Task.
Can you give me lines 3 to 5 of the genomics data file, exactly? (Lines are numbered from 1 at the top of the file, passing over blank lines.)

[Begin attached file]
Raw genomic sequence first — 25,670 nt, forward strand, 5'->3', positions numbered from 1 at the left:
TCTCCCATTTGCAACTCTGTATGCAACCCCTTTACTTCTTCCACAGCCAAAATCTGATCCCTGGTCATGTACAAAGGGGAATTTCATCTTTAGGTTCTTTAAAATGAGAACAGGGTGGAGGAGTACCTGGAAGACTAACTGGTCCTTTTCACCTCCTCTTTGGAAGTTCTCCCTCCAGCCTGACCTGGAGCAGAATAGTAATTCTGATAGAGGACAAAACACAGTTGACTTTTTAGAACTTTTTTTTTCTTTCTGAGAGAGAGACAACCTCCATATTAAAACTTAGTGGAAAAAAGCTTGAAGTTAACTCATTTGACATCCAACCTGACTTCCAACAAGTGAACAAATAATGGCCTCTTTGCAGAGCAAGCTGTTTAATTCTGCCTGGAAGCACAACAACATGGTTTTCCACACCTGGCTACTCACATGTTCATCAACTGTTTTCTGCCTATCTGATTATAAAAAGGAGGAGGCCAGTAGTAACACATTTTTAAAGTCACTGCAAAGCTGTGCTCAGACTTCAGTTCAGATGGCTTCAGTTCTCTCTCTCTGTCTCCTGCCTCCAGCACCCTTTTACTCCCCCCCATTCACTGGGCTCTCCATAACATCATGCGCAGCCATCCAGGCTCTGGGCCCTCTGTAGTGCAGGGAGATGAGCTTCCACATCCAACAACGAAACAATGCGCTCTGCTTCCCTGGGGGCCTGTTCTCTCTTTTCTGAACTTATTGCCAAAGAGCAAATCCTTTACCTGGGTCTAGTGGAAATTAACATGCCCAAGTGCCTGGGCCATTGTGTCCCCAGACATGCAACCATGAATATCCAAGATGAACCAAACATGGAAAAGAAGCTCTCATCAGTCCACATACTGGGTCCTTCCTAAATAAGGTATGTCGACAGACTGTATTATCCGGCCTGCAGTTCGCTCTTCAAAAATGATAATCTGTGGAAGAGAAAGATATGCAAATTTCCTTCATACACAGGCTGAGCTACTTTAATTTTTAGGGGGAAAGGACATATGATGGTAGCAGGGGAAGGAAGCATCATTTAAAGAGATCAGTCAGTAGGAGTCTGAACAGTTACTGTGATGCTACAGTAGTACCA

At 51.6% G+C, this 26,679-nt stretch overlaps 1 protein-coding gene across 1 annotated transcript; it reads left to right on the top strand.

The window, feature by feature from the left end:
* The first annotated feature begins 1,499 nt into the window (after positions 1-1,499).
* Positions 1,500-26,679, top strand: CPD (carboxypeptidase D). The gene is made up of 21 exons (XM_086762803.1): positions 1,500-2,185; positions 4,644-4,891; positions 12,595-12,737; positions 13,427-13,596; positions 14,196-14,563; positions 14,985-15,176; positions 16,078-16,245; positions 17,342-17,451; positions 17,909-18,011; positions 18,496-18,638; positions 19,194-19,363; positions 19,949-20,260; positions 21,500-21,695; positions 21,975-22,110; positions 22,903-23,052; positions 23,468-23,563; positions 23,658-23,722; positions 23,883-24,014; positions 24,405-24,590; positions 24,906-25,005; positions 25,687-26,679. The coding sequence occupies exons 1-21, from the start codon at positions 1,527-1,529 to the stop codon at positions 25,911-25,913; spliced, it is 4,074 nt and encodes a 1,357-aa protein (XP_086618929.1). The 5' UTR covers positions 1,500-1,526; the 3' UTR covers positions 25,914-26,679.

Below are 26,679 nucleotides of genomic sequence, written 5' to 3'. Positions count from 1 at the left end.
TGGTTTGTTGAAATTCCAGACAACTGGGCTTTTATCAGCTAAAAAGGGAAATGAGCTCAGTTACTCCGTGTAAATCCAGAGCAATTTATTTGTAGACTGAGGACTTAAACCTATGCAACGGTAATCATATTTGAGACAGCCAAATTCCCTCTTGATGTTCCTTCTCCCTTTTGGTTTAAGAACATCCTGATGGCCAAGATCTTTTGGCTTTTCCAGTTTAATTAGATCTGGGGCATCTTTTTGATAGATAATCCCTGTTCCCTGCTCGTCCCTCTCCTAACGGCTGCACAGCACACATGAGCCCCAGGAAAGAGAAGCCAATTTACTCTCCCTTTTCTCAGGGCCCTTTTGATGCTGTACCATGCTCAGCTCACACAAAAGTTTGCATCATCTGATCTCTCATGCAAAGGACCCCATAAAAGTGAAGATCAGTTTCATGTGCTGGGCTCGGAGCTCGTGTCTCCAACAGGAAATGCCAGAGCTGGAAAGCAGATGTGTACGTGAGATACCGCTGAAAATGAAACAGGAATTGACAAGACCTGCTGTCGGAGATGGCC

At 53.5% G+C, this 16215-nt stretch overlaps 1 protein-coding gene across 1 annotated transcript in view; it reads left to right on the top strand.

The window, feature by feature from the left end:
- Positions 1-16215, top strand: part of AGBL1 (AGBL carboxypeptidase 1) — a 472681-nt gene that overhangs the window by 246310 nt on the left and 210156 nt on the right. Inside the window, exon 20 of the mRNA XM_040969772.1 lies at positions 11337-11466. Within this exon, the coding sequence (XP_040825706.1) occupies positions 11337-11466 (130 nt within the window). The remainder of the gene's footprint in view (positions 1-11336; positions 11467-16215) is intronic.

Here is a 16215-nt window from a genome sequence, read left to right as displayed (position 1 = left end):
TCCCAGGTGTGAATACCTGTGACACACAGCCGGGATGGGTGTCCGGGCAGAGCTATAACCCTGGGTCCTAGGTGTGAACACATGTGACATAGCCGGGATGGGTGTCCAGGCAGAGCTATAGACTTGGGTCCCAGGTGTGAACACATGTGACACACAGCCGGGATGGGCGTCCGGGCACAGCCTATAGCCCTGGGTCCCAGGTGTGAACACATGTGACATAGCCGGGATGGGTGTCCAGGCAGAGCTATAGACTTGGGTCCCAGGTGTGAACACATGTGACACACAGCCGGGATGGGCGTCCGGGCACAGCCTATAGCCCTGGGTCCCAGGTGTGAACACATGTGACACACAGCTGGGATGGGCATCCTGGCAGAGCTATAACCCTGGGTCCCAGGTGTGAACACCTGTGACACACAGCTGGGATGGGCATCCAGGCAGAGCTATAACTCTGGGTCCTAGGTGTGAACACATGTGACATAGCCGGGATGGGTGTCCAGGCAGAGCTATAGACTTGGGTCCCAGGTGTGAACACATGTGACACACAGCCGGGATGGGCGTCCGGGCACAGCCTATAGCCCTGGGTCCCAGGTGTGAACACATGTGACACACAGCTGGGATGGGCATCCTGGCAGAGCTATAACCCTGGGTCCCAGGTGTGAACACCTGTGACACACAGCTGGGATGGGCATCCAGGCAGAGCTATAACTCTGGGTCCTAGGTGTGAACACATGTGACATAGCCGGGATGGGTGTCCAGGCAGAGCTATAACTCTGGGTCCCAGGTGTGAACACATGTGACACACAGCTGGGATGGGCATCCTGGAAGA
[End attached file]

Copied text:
At 51.6% G+C, this 26,679-nt stretch overlaps 1 protein-coding gene across 1 annotated transcript; it reads left to right on the top strand.

The window, feature by feature from the left end:
* The first annotated feature begins 1,499 nt into the window (after positions 1-1,499).